After achieving commercial and critical success as part of pioneering Flying Nun band The Clean, David Kilgour began releasing solo work in the early 90s. His first single did not disappoint. The matching video relocated the avowed Dunedinite to Auckland, and sees Kilgour cruising around and on — and swimming fully clothed in — Waitematā Harbour. The video also features Kilgour's kaleidoscopic collection of Converse shoes, which seem to change without prompt. The song was the lead single off Here Come The Cars, which reached 35 on the NZ music charts.
From an idea by Australian producer Brendon Lunney, Deepwater Haven was a kidult series on TV2, set in fictional community Cooks Haven. It followed the fortunes of Waitemata Harbour tugboat skipper Jack Wilson (Vince Martin of Beaurepaires ad fame) and his two kids. The 26 30 minute episodes were a co-production between South Pacific Pictures (NZ), Beyond Productions (Australia) and F Productions (France). The young actors included Jay Saussey and singer Milan Borich. The show was nominated for Best Childrens Programme at the 1994 NZ Film and TV Awards.
Television producer Gavin Wood has worked on some of New Zealand’s biggest game shows and live events. His first producing role saw him bring Sale of the Century to our screens, which was soon joined by Wheel of Fortune. His career path led him from TVNZ to TV3, then offshore working for FremantleMedia. Returning to New Zealand, Wood turned his producing talents to the third season of New Zealand Idol, TV coverage of the state funeral of Sir Paul Reeves, and the Pike River and Christchurch earthquake memorial services.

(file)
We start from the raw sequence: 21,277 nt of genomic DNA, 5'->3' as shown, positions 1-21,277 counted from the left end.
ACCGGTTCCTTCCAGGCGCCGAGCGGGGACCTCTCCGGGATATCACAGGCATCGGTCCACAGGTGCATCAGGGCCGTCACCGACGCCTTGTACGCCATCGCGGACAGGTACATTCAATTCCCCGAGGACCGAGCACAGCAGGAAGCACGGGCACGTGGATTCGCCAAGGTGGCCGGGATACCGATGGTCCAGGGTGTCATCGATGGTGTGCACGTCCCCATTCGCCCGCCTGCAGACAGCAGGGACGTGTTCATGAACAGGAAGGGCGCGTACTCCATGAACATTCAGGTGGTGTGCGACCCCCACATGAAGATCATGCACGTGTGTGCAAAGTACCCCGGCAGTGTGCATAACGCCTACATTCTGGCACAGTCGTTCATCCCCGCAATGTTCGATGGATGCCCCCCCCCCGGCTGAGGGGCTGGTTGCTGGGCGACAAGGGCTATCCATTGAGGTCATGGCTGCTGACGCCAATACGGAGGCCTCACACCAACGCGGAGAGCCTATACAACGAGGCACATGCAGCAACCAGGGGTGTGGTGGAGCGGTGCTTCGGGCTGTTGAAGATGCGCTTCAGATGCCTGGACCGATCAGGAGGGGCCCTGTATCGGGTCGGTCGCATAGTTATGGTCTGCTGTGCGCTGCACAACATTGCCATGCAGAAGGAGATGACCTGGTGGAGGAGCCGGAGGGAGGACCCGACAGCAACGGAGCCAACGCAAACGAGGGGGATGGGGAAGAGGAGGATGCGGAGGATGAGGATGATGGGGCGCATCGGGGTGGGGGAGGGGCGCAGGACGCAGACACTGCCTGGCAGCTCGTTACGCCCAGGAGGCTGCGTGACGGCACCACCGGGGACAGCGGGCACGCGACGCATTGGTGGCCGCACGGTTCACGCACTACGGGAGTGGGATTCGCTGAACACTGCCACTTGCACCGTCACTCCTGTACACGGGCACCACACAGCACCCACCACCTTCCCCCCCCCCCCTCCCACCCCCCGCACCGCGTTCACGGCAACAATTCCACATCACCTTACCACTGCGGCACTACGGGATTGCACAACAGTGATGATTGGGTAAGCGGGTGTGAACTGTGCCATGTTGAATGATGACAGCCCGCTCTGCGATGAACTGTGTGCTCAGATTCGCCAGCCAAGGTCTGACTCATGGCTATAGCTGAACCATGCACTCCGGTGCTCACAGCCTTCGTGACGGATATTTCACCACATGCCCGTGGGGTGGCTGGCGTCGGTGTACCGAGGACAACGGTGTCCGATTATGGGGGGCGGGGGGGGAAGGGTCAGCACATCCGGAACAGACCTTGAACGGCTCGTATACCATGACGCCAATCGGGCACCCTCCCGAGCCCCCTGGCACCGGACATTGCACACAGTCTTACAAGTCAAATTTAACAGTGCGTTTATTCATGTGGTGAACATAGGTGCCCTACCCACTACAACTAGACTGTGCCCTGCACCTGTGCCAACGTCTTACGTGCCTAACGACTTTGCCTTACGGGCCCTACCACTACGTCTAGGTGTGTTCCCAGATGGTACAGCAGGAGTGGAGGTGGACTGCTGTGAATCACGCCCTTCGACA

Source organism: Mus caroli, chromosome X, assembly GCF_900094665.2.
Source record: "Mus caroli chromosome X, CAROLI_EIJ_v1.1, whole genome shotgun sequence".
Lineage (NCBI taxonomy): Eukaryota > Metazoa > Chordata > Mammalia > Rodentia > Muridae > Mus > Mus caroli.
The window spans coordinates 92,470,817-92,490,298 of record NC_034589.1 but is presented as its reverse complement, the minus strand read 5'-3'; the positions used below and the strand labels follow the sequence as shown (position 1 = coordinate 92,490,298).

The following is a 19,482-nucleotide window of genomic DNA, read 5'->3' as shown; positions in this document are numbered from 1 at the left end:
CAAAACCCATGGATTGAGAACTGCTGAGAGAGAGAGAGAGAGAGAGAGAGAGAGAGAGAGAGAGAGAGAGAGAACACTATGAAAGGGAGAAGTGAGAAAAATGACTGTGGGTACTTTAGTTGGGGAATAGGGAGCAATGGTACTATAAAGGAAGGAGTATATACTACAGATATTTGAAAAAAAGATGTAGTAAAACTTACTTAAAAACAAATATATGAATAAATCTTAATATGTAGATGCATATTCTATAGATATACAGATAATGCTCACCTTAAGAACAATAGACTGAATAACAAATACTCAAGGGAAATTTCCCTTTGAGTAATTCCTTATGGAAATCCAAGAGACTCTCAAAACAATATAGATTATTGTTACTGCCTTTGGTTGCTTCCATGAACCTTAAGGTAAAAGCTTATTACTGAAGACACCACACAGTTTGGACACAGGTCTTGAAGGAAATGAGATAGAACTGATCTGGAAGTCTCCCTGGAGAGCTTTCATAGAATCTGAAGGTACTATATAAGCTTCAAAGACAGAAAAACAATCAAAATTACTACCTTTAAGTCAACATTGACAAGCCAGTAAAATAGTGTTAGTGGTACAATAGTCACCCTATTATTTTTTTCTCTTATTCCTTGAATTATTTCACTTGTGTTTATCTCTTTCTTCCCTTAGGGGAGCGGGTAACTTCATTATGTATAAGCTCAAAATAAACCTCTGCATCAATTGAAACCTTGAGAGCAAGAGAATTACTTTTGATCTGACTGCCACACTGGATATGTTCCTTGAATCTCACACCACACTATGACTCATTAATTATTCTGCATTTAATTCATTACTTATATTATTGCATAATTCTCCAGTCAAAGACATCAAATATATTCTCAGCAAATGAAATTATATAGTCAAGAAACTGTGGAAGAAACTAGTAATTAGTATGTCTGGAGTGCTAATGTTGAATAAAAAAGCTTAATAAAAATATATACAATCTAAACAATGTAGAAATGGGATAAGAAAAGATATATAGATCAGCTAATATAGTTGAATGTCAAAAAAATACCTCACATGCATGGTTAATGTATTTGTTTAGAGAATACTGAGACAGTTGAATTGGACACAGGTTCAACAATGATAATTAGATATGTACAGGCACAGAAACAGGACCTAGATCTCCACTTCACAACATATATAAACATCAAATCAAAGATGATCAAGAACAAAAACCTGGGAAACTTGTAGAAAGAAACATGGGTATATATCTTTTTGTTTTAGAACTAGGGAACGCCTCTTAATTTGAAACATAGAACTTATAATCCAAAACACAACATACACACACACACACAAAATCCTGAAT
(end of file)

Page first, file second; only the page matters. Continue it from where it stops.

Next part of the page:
Craig Little was one of the first local television stars created by the highly successful regional news shows in the 70s and 80s. In 1970, he took over the presenter’s role on Auckland’s This Day but resigned three years later, tired of constant public attention. He also presented Top Town and New Faces, and worked in radio. Little ran his own PR company, and held positions in Auckland local government.
After working his way up through the ranks of TVNZ in the 80s, producer Gavin Wood travelled the world to work on reality game shows across 10 countries. Alongside work on the local versions of popular game shows such as Wheel of Fortune, he produced live coverage of the 2011 Rugby World Cup opening ceremony on the Auckland waterfront — which went live to 1.5 billion people worldwide.
Maurice Gee, who was named an Arts Foundation icon in 2003, is one of New Zealand's most acclaimed writers. His work for the screen includes creating 80s kidult series The Fire-Raiser and The Champion. Gee's novels have also inspired a number of adaptations, notably classic sci-fi series Under the Mountain and movie In My Father's Den.